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Deborah Hopkinson

Biography

Deborah Hopkinson

Deborah Hopkinson is the author of more than 40 books for young readers including picture books, short fiction, and nonfiction.  Her historical fiction picture books often illuminate the lives of ordinary people or forgotten figures in history. She has won the SCBWI Golden Kite Award for picture book text twice. A frequent speaker in schools and conferences, she works to help bring history alive and encourage young readers to practice critical thinking and historical thinking skills.

Deborah Hopkinson

Books by Deborah Hopkinson

by Deborah Hopkinson - Children's, Children's 8-12, Children's Nonfiction, History, Holocaust
Following the attack on Pearl Harbor, the US entered World War II in December 1941 with only 44 Naval submarines --- many of them dating from the 1920s. With the Pacific battleship fleet decimated after Pearl Harbor, it was up to the feisty and heroic sailors aboard the US submarines to stop the Japanese invasion across the Pacific.Using first-person accounts, archival materials, official Naval documents and photographs, award-winning author Deborah Hopkinson brings the voices and exploits of these brave men to life.
Written by Deborah Hopkinson and illustrated by Giselle Potter - Biography, Children's Nonfiction, Fiction, Historical Fiction, History

Celebrate American independence with this delightful picture book as you travel to Revolutionary America and meet the amazing Amelia Simmons: mother's helper, baker of delectable cakes, and soon-to-be authoress of the first American cookbook!

by Jon Scieszka, Christopher Healy, Sharon Creech, Cathy Camper, Laurie Halse Anderson, Ingrid Law, Deborah Hopkinson, Pam Muñoz Ryan, Eugene Yelchin, and Jack Gantos - Children's 8-12, Fiction, Humor, Science Fiction, Short Stories

HEROES AND VILLAINS, the seventh volume in Jon Scieszka’s Guys Read Library of Great Reading, is chock-full of adventure featuring an array of characters --- with and without capes. Featuring ten all-new, original stories that run the gamut from fantasy to comics to contemporary adventure to nonfiction, and featuring eleven of the most acclaimed, exciting writers for kids working today, this collection is the perfect book for you, whether you use your powers for good --- or evil.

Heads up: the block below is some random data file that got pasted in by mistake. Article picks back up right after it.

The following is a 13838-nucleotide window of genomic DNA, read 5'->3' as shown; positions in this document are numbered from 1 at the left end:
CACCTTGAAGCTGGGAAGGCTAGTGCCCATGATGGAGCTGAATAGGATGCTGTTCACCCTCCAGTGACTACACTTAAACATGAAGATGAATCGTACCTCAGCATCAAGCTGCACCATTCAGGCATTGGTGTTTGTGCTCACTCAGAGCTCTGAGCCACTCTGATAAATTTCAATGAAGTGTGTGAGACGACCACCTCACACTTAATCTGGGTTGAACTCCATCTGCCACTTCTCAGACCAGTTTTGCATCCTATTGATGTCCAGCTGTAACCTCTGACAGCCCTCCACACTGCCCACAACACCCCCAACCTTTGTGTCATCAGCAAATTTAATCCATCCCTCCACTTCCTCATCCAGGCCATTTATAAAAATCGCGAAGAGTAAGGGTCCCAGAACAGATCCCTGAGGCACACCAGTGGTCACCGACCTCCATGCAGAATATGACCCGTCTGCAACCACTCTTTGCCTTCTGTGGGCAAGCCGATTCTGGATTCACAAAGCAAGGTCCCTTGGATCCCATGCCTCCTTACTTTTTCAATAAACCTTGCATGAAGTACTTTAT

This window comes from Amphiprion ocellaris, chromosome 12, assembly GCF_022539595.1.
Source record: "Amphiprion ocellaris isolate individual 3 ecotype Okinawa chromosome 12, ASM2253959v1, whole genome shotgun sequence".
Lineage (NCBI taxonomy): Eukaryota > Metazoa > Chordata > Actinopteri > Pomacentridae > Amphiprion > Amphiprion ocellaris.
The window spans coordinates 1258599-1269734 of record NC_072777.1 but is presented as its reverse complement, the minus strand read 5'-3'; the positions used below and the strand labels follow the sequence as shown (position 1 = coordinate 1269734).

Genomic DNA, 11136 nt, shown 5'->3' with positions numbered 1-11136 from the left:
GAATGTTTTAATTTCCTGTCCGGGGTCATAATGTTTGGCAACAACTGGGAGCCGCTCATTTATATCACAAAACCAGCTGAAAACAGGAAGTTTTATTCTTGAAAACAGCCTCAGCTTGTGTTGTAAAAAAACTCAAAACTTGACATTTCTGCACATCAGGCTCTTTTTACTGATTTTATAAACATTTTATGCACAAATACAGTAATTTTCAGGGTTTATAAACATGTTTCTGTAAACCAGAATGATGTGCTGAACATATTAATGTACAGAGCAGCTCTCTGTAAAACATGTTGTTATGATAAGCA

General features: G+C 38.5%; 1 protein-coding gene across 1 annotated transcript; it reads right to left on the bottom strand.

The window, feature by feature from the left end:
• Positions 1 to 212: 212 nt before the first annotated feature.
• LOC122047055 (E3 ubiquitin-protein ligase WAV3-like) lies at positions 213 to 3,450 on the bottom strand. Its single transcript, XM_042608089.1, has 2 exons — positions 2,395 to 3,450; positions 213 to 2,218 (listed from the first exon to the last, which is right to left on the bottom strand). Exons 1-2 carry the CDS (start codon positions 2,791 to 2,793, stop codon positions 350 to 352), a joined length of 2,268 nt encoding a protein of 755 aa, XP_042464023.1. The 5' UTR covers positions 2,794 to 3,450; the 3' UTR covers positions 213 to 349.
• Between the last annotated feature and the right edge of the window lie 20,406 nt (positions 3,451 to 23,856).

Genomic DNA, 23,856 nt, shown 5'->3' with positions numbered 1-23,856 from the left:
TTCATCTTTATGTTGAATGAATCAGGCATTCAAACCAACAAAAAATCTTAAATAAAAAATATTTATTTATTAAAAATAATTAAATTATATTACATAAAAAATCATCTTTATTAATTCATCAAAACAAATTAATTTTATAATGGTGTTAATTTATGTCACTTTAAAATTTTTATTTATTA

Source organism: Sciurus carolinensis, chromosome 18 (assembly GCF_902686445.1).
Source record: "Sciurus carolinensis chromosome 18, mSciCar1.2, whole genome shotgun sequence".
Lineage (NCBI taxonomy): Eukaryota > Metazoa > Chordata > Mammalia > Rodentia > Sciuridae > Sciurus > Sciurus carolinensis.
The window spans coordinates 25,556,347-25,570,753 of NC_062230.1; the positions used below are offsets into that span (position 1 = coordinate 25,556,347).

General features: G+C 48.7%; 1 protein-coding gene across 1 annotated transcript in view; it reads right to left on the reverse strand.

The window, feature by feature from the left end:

Written by Deborah Hopkinson with illustrations by Ron Husband - Historical Fiction, Picture, Racism, Social Issues

When James first started school, his sister practically had to drag him there. The classroom was dark and dreary, and James knew everything outside was more exciting than anything he'd find inside.But his teacher taught him otherwise. "We make our own light here," Reverend Meachum told James. And through hard work and learning, they did, until their school was shut down by a new law forbidding African American education in Missouri. Determined to continue teaching his students, Reverend John Berry Meachum decided to build a new school-a floating school in the Mississippi River, just outside the boundary of the unjust law. 

by Deborah Hopkinson - Children's, Children's 8-12, Fiction, Historical Fiction, Historical Mystery, Mystery, Youth Fiction